Creative Commons License photo credit: @boetter

Support forums exist for seemingly every form of popular technology and even for most forms of less popular and mainstream technology. They can be dedicated to specific trades or areas of knowledge, to specific brands and products and more.

From web hosting to consumer electronics, from official communities to unofficial ones, support forums often represent the greatest collection of concentrated knowledge aimed at whatever it is that they cover.

I’ve participated, at various levels, in a number of them over the years and have run for 10 and a half years and for 8 and a half. My experience has led me to believe that truly great support forums often share 3 specific principles.

#1: What You Say is as Important as How You Say It

Most people who participate in support forums do so for free and, especially because of this, some people feel like, as long as they provide the information that the person needs, they can have an attitude when they do it.

That may work for some, but that’s not greatness. I’ve always said, when it comes to my forums, that I don’t care how much somebody knows – I only care about how much knowledge someone can kindly and respectfully communicate.

I don’t care who you are, I don’t how much you know. If you come into my community and start belittling other people with your “knowledge,” we will show you the door. This is a conscious decision, written into our user guidelines and fairly and evenly applied to all. It is who we are.

The ability to provide support in a kind and respectful way is very important. When you are kind, that is an advantage, both personally and professionally.

#2: RTFM Doesn’t Exist and People Don’t Have to Search

If RTFM is a common and accepted phrase on a support forum, that support forum is not great. “Read the documentation” is an exceptionally unhelpful response. Why even have a support forum? Why exist? Close the doors.

Cite the documentation, link them to a specific part or share a specific page number with them. Tell them why the manual is the best source and what they will find and where they will find it.

The same thing applies to telling people to search. If your support forum responds to a new member’s question by telling them they should have searched first, why do you exist? Just redirect your website to Google and call it a day.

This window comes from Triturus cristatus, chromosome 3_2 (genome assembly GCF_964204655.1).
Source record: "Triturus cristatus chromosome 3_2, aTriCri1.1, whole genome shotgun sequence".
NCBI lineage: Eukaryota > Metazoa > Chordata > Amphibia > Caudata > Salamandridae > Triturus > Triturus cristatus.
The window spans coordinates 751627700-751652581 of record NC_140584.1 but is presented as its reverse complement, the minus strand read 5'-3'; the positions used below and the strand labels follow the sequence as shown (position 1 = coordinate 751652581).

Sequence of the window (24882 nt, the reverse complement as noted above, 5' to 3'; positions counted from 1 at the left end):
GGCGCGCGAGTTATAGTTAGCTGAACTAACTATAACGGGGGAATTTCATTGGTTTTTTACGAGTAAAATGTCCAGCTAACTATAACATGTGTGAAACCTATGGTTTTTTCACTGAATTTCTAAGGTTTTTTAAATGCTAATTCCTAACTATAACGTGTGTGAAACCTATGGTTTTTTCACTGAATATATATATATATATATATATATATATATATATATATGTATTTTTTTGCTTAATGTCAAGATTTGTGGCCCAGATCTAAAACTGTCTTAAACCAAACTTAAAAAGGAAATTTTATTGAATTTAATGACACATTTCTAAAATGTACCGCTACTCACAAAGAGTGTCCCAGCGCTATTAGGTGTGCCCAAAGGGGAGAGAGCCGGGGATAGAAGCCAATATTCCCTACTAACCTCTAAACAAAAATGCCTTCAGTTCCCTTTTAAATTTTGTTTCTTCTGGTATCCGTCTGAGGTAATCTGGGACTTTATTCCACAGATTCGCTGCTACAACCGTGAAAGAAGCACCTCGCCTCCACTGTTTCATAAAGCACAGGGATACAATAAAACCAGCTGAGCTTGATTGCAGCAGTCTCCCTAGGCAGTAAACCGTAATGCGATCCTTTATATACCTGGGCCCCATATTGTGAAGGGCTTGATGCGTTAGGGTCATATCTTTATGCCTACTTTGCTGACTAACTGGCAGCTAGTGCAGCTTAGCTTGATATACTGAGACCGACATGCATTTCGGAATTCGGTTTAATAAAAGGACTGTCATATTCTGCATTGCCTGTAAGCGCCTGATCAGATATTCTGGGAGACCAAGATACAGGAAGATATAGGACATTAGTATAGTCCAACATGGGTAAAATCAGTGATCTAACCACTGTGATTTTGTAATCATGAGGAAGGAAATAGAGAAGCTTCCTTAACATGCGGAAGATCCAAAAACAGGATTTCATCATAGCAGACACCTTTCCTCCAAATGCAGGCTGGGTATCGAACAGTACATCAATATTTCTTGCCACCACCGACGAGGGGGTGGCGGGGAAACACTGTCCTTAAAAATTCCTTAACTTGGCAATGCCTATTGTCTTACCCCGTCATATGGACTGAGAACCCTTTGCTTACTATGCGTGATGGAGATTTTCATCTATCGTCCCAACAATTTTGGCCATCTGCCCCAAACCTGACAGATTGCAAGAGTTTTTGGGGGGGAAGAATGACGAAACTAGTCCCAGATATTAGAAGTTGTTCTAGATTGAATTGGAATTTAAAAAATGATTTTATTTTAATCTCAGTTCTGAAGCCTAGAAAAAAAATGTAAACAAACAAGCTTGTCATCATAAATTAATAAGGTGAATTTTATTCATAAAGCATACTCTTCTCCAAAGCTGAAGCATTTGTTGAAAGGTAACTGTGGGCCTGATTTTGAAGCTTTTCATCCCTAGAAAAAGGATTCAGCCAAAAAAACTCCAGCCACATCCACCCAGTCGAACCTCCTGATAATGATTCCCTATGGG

Instead of telling people to search or read the FAQ, point them to a particular post that precisely answers their question or to a particular answer in the FAQ that does the same thing. Or, if it’s short enough, just answer it in the actual thread.

People join support forums for curated behavior. They don’t want to search through hundreds of threads. They want to ask a question and get an answer. That is the value of the human interaction of a forum. If they wanted a machine to help them, they would not be posting a question at your site in the first place.

#3: Don’t Just Answer the Question, Offer an Alternative

This one was actually the initial inspiration for this post. I am a Liquid Web customer and I sent in a support question yesterday. It’s not a support forum, it’s a help desk, but for our intents and purposes, it applies just as well.

The question was about memory usage on my server and whether my current level of usage was cause for concern. This is a question that could be answered with a simple yes or a no. Yes, it is a cause for concern and you should give us more money and get a bigger server. No, this is normal and you should be fine. Either answer would have been OK, though I would have been disappointed if I had to spend more money because I just can’t afford it right now.

What the support representative did was different than that. I did receive an answer to my question. No, it was nothing to be exceptionally concerned about. It was normal with this amount of memory. That could have been the end of the message. But, it wasn’t. The rep made a simple suggestion: if a certain service is disabled, memory usage could drop by 10% or more. Would I like them to go ahead and disable it for me?

It was a small thing. It probably didn’t take that long to think of it. But, I appreciated the action of going beyond my question and being proactive. Here’s the answer and, also, by the way, here is an idea for how we can lower that memory usage. Small details can have big impact.

For company staffed forums aimed at supporting a product or service, I really believe in this one. For other forums, where people are participating freely, it comes down to what individual people want to do, but it should be encouraged wherever possible.

Combine these three principles and you just might have something great.